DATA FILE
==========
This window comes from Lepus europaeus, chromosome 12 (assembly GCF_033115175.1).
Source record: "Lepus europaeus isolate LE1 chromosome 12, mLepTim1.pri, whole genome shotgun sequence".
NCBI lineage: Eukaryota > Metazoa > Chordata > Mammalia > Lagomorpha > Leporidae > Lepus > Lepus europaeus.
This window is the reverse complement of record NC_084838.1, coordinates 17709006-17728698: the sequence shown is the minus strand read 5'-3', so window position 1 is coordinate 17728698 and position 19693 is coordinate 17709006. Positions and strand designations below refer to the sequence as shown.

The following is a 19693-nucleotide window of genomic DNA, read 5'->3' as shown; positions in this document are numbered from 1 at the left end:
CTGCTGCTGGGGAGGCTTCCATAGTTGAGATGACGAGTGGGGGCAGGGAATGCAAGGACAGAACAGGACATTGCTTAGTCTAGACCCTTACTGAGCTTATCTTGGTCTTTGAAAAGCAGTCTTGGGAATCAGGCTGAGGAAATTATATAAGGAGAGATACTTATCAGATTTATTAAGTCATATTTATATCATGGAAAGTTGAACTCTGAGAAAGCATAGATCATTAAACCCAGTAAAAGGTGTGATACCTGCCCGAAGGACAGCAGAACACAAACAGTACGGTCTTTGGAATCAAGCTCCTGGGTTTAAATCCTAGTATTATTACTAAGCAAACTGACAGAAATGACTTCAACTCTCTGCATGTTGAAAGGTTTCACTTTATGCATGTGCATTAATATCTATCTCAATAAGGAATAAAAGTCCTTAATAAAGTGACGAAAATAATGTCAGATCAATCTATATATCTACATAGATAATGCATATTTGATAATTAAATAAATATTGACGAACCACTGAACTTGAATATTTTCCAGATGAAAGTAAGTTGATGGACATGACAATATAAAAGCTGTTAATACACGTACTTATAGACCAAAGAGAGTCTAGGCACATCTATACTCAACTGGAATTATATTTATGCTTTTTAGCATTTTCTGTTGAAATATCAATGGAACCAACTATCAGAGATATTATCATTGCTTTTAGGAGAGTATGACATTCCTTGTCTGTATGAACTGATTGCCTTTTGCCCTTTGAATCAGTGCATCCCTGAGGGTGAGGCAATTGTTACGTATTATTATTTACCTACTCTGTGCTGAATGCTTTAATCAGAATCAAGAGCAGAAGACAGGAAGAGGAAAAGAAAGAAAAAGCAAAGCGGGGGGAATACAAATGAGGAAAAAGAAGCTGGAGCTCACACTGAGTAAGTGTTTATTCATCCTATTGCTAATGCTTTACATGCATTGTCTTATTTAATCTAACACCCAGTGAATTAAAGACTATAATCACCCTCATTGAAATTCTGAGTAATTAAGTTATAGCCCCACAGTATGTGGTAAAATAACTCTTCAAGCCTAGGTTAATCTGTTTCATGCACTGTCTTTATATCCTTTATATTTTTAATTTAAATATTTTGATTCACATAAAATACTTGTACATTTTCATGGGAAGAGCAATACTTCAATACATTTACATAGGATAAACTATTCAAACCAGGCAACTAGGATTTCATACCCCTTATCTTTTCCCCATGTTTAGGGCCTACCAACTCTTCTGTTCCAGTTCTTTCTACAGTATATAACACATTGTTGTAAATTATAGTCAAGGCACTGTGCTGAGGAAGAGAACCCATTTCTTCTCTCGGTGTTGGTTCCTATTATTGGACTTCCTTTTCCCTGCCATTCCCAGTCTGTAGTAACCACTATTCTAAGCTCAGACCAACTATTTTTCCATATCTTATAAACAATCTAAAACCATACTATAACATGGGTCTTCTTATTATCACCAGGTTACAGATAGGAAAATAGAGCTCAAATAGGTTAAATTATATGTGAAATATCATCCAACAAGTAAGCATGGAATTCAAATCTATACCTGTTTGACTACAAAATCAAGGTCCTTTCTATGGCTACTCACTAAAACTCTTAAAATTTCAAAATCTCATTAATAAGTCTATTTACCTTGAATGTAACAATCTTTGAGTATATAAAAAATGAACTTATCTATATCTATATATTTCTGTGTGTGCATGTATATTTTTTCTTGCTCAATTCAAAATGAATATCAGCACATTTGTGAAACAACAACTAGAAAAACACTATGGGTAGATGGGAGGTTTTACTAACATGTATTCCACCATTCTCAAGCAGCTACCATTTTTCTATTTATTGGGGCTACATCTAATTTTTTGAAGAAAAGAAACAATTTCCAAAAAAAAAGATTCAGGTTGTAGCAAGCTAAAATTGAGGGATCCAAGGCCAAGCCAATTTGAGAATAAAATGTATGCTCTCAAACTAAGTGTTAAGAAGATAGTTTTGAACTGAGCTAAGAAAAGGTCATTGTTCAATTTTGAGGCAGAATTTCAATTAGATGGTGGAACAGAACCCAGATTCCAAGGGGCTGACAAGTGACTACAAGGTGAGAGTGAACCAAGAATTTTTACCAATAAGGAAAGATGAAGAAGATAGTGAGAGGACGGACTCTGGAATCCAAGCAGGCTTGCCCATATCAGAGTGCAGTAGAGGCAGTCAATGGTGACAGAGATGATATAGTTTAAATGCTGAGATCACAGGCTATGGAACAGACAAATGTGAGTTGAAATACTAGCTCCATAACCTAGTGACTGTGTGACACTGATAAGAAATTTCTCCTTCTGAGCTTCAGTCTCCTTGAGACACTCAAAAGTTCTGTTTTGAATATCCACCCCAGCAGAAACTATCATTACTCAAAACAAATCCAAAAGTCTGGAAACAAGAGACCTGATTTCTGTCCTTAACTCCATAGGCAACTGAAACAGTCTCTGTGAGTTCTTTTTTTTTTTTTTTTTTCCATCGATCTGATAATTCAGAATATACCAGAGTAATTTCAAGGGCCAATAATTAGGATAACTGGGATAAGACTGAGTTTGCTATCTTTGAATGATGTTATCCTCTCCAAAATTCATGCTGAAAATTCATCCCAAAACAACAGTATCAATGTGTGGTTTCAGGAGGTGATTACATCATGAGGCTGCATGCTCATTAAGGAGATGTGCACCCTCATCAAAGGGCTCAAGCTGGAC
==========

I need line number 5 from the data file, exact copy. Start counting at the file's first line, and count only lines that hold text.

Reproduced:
The following is a 19693-nucleotide window of genomic DNA, read 5'->3' as shown; positions in this document are numbered from 1 at the left end: